No one puts it as bluntly as Blaise Pascal in his Pensées:
All men seek happiness. This is without exception. Whatever different means they employ, they all tend to this end. The cause of some going to war, and of others avoiding it, is the same desire in both, attended with different views. The will never takes the least step but to this object. This is the motive of every action of every man, even of those who hang themselves.
There you are. Warrior, pacifist, suicide, sluggard, workaholic; if you’re a human, you’re a hedonist. You can try to deny it, but you can’t change it.
If you want to try your hand at stoicism, forget the Bible. It has little for you. Scripture does not support the idea that our motives are more pure the less we are pursuing our own interested happiness. Nope. In fact, according to the Bible, unless we are pursuing our happiness we cannot even come to God: “for whoever would draw near to God must believe that he exists and that he rewards those who seek him” (Hebrews 11:6).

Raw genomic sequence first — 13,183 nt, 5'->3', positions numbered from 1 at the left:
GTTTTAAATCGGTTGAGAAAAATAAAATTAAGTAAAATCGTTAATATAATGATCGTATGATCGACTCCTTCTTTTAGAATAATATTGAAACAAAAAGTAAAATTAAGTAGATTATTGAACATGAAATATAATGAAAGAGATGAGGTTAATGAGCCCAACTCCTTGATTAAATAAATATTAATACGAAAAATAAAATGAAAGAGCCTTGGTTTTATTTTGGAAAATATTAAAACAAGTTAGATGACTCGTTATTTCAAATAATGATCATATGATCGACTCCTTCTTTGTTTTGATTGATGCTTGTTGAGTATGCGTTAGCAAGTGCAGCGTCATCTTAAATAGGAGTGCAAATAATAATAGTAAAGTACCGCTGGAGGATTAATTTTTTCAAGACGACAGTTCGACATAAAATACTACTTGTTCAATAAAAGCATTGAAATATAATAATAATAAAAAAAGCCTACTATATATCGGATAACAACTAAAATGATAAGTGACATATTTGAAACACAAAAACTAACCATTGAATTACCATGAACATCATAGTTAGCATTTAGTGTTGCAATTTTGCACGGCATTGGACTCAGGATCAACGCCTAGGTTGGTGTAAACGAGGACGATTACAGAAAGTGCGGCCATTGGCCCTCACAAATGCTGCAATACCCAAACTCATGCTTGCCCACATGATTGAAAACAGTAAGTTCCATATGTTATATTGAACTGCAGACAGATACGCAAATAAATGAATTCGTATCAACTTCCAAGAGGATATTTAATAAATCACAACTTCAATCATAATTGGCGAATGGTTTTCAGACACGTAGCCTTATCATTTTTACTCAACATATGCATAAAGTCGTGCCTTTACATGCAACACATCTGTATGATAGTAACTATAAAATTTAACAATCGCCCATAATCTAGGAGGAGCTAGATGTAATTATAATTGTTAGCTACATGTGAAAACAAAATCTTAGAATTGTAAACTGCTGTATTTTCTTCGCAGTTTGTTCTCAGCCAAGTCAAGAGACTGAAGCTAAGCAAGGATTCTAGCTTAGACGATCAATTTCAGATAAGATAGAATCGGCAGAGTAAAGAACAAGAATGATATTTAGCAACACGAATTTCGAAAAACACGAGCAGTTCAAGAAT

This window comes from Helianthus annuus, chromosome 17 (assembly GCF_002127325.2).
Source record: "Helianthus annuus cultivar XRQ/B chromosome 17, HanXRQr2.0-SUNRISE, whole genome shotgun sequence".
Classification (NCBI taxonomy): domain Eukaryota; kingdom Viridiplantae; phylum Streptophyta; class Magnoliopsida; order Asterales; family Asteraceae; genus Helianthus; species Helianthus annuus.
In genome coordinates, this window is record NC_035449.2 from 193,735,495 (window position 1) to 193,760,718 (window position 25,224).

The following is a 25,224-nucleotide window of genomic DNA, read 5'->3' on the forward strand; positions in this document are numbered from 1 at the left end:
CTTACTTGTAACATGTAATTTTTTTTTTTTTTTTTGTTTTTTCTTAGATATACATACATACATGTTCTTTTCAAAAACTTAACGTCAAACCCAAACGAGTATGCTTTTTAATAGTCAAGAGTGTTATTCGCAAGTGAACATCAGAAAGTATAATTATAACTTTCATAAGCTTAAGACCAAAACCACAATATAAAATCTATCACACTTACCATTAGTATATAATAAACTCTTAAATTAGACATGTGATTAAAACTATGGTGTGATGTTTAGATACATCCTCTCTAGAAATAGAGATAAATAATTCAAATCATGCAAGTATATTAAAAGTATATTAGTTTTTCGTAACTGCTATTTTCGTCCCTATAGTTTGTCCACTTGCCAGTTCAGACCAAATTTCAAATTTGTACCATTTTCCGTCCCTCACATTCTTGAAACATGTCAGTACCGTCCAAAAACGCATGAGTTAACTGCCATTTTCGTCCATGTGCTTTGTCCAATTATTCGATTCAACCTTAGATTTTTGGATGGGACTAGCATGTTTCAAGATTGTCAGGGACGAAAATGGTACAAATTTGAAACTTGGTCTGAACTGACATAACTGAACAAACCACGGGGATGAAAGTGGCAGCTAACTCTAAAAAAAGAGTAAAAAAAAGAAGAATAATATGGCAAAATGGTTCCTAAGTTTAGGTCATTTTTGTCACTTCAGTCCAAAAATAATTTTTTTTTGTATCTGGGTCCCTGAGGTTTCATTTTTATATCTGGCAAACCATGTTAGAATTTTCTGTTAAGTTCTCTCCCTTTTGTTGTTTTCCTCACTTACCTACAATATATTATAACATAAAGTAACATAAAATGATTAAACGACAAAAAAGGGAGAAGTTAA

What Pleasure Measures
God blatantly entices us to seek happiness, joy, pleasure — whatever you want to call it — in him with verses like this: “Delight yourself in the Lord, and he will give you the desires of your heart” (Psalm 37:4), and “in your presence is fullness of joy, and at your right hand are pleasures forevermore” (Psalm [16:11]). We’re supposed to wantpleasure.
Why does God want us to want pleasure? Because it is a crucial indicator. Pleasure is the meter in your heart that measures how valuable, how precious someone or something is to you. Pleasure is the measure of your treasure.
Your treasure is what you love. Your greatest treasure is what you love the most. “For where your treasure is, there your heart [your love] will be also” (Matthew [6:21]). You glorify your treasure by the fact that it’s the object of your pleasure.
Written by Jon Bloom
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